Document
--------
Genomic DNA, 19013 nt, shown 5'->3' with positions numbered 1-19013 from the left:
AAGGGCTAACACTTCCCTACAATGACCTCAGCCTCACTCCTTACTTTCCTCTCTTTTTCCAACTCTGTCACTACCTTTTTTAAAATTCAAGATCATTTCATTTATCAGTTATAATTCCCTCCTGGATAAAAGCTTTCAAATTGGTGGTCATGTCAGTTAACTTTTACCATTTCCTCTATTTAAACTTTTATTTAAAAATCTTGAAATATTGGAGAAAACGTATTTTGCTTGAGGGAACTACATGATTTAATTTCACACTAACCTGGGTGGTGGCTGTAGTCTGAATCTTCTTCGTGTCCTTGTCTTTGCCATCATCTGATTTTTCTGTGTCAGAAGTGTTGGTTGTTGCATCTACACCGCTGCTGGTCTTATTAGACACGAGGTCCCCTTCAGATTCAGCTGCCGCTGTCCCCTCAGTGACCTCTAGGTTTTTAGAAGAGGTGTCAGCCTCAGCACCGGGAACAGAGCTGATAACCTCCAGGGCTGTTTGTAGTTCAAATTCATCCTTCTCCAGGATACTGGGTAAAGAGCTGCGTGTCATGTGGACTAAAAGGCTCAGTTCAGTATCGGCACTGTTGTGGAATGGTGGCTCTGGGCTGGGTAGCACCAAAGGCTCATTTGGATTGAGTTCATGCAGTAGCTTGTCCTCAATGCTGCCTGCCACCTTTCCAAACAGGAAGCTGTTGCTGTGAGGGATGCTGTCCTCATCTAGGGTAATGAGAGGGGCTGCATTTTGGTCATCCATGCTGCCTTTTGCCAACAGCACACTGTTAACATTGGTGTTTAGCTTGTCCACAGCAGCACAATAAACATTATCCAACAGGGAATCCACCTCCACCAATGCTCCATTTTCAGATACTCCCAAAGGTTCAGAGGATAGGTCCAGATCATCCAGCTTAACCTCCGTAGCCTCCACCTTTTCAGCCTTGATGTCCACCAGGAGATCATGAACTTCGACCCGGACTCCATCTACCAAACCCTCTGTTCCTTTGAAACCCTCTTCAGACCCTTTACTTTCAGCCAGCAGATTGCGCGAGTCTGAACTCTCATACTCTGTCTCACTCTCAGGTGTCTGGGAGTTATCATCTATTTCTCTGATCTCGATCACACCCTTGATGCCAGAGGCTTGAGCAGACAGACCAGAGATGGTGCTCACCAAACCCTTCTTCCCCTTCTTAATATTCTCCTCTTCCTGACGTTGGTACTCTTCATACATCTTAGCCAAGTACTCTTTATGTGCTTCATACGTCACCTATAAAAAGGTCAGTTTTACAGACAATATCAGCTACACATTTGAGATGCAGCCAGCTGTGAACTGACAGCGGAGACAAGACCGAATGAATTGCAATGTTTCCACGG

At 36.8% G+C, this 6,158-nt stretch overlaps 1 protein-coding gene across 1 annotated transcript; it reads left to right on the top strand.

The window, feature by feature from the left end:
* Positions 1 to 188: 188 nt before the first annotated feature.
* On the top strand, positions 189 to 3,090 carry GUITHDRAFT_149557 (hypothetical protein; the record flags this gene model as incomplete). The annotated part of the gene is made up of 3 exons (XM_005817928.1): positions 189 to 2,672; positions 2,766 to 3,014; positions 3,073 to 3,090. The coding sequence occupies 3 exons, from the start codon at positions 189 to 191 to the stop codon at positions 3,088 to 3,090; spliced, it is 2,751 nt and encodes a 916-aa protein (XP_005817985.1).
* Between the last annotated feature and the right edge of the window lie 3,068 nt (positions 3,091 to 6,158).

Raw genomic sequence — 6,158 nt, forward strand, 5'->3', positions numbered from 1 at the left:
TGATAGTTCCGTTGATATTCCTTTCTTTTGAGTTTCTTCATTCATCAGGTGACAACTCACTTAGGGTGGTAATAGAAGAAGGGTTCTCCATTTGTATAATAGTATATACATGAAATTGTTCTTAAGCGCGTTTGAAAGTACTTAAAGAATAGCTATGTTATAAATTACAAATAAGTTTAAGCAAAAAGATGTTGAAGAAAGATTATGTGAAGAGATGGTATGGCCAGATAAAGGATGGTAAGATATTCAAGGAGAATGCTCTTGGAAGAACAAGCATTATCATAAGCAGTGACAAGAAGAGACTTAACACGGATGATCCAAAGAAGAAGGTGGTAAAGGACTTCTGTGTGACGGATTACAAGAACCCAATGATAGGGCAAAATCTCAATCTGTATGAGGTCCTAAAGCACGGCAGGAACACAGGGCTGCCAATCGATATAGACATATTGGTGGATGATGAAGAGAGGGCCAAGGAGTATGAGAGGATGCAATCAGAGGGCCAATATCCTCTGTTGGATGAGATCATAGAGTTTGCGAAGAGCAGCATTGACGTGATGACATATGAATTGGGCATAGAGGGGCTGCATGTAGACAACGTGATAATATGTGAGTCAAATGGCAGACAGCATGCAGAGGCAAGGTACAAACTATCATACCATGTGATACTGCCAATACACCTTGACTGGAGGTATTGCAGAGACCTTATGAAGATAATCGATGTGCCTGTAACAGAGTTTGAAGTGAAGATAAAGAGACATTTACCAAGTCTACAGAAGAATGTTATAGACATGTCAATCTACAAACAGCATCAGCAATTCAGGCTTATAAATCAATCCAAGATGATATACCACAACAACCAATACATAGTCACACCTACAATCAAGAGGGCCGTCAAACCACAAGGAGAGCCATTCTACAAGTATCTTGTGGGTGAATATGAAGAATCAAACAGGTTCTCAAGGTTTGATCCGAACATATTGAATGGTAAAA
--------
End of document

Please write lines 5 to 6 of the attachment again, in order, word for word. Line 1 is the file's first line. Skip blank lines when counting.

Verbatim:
* Positions 1 to 188: 188 nt before the first annotated feature.
* On the top strand, positions 189 to 3,090 carry GUITHDRAFT_149557 (hypothetical protein; the record flags this gene model as incomplete). The annotated part of the gene is made up of 3 exons (XM_005817928.1): positions 189 to 2,672; positions 2,766 to 3,014; positions 3,073 to 3,090. The coding sequence occupies 3 exons, from the start codon at positions 189 to 191 to the stop codon at positions 3,088 to 3,090; spliced, it is 2,751 nt and encodes a 916-aa protein (XP_005817985.1).